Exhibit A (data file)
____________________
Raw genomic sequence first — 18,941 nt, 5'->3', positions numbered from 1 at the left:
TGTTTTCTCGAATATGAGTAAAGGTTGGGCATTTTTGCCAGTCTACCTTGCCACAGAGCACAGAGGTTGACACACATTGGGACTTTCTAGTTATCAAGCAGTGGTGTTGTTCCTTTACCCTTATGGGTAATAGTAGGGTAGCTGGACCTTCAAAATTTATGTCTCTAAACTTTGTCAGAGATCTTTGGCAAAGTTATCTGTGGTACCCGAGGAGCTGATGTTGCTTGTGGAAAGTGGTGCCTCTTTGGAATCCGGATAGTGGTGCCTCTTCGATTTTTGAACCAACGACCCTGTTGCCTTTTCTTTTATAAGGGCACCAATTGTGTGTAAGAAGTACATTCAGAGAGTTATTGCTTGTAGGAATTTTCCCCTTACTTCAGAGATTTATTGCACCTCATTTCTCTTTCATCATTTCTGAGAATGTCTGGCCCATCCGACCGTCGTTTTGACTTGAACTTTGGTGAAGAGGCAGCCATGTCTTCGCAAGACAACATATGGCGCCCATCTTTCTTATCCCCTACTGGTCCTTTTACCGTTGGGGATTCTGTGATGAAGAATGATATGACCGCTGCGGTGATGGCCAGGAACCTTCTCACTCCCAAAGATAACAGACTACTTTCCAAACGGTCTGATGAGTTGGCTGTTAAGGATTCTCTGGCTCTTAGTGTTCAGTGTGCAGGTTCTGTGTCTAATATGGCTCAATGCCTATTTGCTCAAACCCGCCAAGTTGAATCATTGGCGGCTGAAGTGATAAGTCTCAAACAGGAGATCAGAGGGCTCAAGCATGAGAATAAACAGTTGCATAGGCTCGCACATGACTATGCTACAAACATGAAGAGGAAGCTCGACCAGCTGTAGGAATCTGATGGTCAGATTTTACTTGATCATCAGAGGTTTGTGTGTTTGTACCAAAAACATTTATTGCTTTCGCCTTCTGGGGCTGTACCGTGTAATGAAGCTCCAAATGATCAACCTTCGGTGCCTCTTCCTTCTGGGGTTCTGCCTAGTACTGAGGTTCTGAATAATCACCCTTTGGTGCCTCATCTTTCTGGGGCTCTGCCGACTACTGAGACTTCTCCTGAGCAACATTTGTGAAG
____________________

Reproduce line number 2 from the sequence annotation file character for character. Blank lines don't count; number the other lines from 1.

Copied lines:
TGTTTTCTCGAATATGAGTAAAGGTTGGGCATTTTTGCCAGTCTACCTTGCCACAGAGCACAGAGGTTGACACACATTGGGACTTTCTAGTTATCAAGCAGTGGTGTTGTTCCTTTACCCTTATGGGTAATAGTAGGGTAGCTGGACCTTCAAAATTTATGTCTCTAAACTTTGTCAGAGATCTTTGGCAAAGTTATCTGTGGTACCCGAGGAGCTGATGTTGCTTGTGGAAAGTGGTGCCTCTTTGGAATCCGGATAGTGGTGCCTCTTCGATTTTTGAACCAACGACCCTGTTGCCTTTTCTTTTATAAGGGCACCAATTGTGTGTAAGAAGTACATTCAGAGAGTTATTGCTTGTAGGAATTTTCCCCTTACTTCAGAGATTTATTGCACCTCATTTCTCTTTCATCATTTCTGAGAATGTCTGGCCCATCCGACCGTCGTTTTGACTTGAACTTTGGTGAAGAGGCAGCCATGTCTTCGCAAGACAACATATGGCGCCCATCTTTCTTATCCCCTACTGGTCCTTTTACCGTTGGGGATTCTGTGATGAAGAATGATATGACCGCTGCGGTGATGGCCAGGAACCTTCTCACTCCCAAAGATAACAGACTACTTTCCAAACGGTCTGATGAGTTGGCTGTTAAGGATTCTCTGGCTCTTAGTGTTCAGTGTGCAGGTTCTGTGTCTAATATGGCTCAATGCCTATTTGCTCAAACCCGCCAAGTTGAATCATTGGCGGCTGAAGTGATAAGTCTCAAACAGGAGATCAGAGGGCTCAAGCATGAGAATAAACAGTTGCATAGGCTCGCACATGACTATGCTACAAACATGAAGAGGAAGCTCGACCAGCTGTAGGAATCTGATGGTCAGATTTTACTTGATCATCAGAGGTTTGTGTGTTTGTACCAAAAACATTTATTGCTTTCGCCTTCTGGGGCTGTACCGTGTAATGAAGCTCCAAATGATCAACCTTCGGTGCCTCTTCCTTCTGGGGTTCTGCCTAGTACTGAGGTTCTGAATAATCACCCTTTGGTGCCTCATCTTTCTGGGGCTCTGCCGACTACTGAGACTTCTCCTGAGCAACATTTGTGAAG